I rambled on about dialogue the other day. How to make two voices sound different by drafting the scene with no names. But there are occasions when words are either unnecessary or not enough.
You know how it goes: someone drops a bombshell ‘I’ve leaving’ or ‘I’ve contracted leprosy’ – what follows is not likely to be ‘Really, darling?’ (Unless of course the reason darling is leaving is because she never listens anyway and that is what she would normally retort.) In times when words are going to be few or non-existent, you need to keep your head. What you add in will either be body language or description. ‘He looked stunned’ will not cut it. You need to work out just how stunned he is, then how he reacts when he’s stunned (cries, vomits, hits her over the head with a cricket bat) and how that manifests itself in your words. Because he might not have anything to say, but you have to.
Writing silence is hard. I know because I am writing silence at the moment. Actually, that isn’t true: I have been re-writing silence because I discovered that the passage I was revising wasn’t working and I was trying to figure my way through it. It’s one of those ‘I’m leaving’ scenes, but with a dirty great difference: there is no affair, no obvious big deal. Nothing has really changed in their relationship, yet everything has changed and the reason he’s leaving is pride, pique even. Getting his mood right, getting their actions and reactions was proving hard. He won’t be crying, vomiting, or hitting her over the head with the cricket bat, but he’s said it and so I’ve had to work through it. And I found it very difficult.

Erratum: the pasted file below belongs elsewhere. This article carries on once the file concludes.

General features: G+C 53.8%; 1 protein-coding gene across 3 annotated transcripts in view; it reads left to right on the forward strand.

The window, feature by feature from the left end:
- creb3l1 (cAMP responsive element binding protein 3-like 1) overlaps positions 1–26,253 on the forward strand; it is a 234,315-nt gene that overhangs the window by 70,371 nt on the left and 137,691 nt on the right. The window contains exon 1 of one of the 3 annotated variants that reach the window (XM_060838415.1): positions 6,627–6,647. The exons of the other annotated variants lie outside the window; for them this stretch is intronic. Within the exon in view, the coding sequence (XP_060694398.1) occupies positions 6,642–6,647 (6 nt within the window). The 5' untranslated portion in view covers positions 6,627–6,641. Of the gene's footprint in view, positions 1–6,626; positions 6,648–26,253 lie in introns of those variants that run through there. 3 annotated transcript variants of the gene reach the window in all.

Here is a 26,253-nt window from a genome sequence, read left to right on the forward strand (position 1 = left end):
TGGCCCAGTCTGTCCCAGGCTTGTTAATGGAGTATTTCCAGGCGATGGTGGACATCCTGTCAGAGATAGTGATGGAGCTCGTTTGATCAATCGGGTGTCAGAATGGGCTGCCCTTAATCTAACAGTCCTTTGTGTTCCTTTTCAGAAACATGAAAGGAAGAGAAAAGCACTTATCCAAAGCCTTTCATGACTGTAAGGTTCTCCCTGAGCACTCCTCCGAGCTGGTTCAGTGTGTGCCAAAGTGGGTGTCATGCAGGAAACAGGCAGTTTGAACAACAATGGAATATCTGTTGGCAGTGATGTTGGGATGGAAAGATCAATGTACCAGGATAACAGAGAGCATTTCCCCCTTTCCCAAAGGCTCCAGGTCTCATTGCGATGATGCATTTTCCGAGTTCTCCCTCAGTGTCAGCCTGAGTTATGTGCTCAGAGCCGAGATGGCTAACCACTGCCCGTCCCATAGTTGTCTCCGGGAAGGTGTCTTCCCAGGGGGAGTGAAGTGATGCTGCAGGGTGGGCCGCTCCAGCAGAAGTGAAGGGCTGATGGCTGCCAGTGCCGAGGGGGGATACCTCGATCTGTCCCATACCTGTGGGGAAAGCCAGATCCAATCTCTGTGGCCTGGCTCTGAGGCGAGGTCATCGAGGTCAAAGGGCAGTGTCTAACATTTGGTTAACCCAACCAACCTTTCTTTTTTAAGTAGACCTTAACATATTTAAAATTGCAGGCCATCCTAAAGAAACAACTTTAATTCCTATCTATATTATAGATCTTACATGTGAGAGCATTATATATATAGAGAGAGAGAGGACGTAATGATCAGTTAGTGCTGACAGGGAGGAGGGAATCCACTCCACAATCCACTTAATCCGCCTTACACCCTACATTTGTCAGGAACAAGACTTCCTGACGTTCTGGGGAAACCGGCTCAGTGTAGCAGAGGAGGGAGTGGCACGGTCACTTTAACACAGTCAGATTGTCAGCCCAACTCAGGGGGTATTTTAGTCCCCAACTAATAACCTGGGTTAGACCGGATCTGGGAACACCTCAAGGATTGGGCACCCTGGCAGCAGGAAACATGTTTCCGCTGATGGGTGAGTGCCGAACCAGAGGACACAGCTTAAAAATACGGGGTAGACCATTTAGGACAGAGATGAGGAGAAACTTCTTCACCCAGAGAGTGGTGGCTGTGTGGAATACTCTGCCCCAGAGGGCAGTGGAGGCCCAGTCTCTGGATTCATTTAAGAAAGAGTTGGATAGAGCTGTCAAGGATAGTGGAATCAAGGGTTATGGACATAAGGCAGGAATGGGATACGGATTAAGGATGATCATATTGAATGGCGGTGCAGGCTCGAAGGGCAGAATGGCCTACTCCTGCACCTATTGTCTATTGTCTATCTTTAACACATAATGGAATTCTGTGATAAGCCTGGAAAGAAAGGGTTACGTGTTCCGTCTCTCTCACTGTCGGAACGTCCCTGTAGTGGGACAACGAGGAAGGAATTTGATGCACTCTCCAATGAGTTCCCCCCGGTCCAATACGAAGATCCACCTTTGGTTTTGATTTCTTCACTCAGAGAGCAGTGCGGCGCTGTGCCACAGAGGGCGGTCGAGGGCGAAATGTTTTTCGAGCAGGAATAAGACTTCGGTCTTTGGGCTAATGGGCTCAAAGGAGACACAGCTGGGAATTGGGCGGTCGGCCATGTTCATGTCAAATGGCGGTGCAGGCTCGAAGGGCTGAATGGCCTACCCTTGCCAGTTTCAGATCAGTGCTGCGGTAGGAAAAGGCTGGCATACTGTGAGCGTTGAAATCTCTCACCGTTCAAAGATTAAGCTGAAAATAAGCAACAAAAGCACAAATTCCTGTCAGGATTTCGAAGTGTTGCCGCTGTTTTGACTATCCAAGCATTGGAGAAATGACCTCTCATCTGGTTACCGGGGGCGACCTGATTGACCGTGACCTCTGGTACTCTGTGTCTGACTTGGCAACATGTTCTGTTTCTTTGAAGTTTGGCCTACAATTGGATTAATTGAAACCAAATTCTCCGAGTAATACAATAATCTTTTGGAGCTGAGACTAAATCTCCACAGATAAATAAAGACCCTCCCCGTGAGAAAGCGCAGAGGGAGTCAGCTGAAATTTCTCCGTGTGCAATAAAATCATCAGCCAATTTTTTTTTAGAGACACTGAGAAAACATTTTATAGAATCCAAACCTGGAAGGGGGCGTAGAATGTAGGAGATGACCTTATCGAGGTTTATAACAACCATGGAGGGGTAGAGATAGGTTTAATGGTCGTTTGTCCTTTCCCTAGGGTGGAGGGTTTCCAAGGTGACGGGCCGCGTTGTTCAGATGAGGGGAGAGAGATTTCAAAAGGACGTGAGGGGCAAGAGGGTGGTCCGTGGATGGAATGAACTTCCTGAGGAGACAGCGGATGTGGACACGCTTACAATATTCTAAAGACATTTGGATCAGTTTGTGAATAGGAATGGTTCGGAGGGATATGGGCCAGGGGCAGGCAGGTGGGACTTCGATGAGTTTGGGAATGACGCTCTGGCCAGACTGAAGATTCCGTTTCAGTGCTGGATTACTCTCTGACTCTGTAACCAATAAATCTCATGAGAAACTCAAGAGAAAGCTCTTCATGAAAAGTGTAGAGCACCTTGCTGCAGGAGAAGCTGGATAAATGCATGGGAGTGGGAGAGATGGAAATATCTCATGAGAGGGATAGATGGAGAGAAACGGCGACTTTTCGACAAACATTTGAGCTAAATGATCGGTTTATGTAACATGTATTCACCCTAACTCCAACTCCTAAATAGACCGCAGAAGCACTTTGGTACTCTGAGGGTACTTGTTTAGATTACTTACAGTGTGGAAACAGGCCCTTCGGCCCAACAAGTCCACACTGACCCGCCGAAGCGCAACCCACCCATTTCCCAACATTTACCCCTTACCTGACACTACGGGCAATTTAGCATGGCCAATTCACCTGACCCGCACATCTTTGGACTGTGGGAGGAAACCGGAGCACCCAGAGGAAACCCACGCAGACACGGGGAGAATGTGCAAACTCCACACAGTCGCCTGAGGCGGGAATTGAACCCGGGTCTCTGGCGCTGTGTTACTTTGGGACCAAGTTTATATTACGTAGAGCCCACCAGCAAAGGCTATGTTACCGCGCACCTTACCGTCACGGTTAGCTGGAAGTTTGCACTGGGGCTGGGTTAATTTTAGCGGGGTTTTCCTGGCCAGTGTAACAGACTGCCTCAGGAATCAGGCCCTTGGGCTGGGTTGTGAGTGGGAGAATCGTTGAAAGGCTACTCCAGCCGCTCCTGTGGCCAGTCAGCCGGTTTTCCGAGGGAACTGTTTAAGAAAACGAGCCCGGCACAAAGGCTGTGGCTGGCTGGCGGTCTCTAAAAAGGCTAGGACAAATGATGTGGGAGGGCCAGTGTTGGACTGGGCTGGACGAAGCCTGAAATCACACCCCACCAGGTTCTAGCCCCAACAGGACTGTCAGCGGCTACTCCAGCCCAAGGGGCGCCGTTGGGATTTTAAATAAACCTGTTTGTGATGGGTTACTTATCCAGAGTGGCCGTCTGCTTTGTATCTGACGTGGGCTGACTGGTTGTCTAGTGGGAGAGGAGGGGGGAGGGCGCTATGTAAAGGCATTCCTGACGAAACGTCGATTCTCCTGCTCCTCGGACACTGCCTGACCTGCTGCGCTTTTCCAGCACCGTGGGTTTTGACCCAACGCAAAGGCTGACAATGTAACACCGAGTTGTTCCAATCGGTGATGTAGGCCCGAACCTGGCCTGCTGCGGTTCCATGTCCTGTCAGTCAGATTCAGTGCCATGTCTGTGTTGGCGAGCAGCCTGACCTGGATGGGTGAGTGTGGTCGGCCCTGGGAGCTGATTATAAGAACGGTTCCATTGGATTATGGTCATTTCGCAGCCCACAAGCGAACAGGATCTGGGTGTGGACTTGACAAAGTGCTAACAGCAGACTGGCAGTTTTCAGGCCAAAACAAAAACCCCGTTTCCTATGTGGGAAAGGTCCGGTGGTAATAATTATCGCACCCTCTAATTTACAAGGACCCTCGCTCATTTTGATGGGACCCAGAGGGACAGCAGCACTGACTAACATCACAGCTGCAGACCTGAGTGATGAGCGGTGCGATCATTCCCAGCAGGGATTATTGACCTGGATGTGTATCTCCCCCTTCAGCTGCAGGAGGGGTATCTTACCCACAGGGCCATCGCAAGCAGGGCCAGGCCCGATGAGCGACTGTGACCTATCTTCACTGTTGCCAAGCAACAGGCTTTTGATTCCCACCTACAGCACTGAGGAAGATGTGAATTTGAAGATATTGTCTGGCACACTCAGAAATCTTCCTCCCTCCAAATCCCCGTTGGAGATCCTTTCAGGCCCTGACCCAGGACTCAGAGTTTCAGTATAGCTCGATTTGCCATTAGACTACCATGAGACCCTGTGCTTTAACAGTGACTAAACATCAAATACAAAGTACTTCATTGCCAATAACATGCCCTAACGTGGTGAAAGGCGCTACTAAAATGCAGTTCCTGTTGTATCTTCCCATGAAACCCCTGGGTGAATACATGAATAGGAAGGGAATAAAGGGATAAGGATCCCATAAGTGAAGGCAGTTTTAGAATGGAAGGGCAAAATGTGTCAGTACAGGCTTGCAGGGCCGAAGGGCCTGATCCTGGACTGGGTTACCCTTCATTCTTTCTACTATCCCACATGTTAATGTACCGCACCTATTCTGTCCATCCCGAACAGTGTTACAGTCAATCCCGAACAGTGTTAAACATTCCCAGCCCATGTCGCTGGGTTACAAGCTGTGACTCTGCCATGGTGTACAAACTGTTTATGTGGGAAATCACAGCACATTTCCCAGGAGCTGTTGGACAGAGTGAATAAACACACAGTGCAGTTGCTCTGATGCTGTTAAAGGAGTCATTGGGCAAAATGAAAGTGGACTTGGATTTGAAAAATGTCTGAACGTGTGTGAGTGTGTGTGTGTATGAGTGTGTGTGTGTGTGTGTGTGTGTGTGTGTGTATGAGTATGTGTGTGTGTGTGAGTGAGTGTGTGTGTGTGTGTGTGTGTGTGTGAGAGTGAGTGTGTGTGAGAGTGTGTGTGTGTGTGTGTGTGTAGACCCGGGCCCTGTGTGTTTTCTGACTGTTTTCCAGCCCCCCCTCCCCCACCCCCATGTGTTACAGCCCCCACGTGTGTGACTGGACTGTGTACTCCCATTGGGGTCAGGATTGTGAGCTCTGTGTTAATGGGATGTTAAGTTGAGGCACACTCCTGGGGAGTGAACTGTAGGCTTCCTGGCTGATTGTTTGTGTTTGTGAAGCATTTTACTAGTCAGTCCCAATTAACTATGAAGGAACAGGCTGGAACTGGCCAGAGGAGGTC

Writing silence is one of those occasions where if you’re not careful the whole thing descends into melodrama and becomes unbelievable. If the moment is high drama and the characters are very dramatic and the genre dictates that someone will end up dead here, then you can go at it full tilt, with lots of language, foul and otherwise before killing someone off. But often high drama is written low-key and nobody is going to die, just hurt. And that may mean there are no words and precious little action. You can lengthen the silence by internal dialogue, but that only works inside one head. You can’t ever be in more than one head at a time. So emotions need to be translated into visible reactions and words found for those reactions.
I have discovered that there is a book called The Emotion Thesaurus: A writer’s guide to character expression by Becca Puglisi and Angela Ackerman. I have not yet thoroughly investigated it (downloaded from Amazon to Kindle, but probably will buy the ‘real’ book as Kindle version isn’t easy to negotiate. Not sure if this will help anyone else, but I’m giving it a try.
And if you’re writing silence, I wish you well.